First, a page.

New data suggests the drug industry is hooked on AI.
What’s new: Pharmaceutical companies in several countries are hiring machine learning engineers at increasing rates, industry news publication Pharmaceutical Technology reported. Most job openings are posted in the United States, though some countries in Europe and Asia are gaining ground.
How it works: The publication analyzed data from GlobalData’s paywalled database, which tracks job listings in a variety of industries and analyzes the text to group them into categories.
- 26.4 percent of pharmaceutical companies in the database posted at least one machine learning opening in June 2022, an increase of 2.3 percent over the previous year. Of all the pharma industry jobs posted in June, 1.2 percent were related to machine learning.
- 61 percent of machine learning jobs advertised by pharma companies globally in the three months ending in May were located in the U.S. The Boston, Massachusetts, metropolitan area saw the largest cluster of such jobs followed by the San Francisco Bay Area and San Diego, California.
- The top three European countries — Belgium, France, and the United Kingdom — each represented less than 6 percent of machine learning jobs advertised during the three months ending in May.
- The Asia-Pacific region’s total share decreased 1.9 points in the same time period. Job losses were not consistent across the region, however, China’s share declined from 5 percent to 2 percent, while India’s rose from 5 to 6 percent.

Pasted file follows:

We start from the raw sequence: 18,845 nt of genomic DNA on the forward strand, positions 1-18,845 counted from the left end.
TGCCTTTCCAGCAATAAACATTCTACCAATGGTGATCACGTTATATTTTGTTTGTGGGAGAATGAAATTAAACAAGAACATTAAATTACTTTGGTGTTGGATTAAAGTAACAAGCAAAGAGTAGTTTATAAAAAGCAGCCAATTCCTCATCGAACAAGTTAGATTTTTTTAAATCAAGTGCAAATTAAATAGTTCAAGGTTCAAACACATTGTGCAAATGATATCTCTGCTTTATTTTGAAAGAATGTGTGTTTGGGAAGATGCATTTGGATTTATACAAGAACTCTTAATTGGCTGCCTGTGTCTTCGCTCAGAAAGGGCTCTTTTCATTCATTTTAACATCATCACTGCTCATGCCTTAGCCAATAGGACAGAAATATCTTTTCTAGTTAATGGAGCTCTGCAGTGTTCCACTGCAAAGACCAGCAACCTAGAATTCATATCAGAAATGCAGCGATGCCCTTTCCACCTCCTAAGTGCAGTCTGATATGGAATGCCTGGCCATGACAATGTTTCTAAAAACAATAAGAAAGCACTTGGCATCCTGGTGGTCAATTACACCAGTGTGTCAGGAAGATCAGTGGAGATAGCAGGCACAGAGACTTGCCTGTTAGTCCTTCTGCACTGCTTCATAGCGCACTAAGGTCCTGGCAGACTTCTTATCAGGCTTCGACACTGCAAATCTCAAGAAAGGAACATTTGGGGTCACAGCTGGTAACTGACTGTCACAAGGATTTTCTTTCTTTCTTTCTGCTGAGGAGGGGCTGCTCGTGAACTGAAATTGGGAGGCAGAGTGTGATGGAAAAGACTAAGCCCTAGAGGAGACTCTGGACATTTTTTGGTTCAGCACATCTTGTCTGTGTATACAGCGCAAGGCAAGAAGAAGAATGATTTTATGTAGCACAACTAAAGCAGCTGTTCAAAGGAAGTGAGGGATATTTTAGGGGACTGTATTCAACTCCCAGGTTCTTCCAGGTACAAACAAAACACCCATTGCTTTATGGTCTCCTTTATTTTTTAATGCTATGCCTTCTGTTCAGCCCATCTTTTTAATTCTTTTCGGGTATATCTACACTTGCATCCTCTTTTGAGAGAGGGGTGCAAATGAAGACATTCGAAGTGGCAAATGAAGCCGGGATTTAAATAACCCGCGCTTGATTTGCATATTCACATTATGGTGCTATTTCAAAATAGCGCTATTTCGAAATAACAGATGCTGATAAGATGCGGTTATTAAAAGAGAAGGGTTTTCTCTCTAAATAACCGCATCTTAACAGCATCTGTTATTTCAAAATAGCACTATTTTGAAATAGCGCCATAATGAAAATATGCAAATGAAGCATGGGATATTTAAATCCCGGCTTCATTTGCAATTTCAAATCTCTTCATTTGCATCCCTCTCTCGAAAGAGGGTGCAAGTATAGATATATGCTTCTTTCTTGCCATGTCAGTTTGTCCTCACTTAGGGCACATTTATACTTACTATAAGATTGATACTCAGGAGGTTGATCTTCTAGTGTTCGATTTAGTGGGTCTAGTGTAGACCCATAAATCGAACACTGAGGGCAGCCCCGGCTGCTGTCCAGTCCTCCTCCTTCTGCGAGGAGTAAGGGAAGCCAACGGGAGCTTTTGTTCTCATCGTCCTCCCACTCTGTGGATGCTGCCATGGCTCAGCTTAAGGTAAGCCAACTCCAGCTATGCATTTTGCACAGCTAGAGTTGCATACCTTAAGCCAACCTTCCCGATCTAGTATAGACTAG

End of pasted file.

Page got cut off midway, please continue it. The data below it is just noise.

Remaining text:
Behind the news: In a recent report, GlobalData estimated that the pharmaceutical industry will spend over $3 billion on AI by 2025, driven largely by applications in drug discovery. The trend has also prompted major pharma companies including Astra-Zeneca, Pfizer, and Sanofi to acquire, invest in, or partner with startups. GlobalData counted 67 such partnerships in 2021, up from 23 in 2018.
Why it matters: Bringing a new drug to market can take decades and cost billions of dollars. AI can cut time and costs in myriad ways, for instance by recognizing viable molecules without lab experimentation, identifying patients who might benefit from a drug, and predicting how patients might respond to them.
We’re thinking: Given the economic value of online advertising and product recommendations, many machine learning engineers — and an entire genre of machine learning approaches — are devoted to optimizing their results. Given the value of pharmaceuticals, we have no doubt that machine learning has immense potential in that domain as well. Similarly, a large body of specialized machine learning techniques is waiting to be developed for many industries.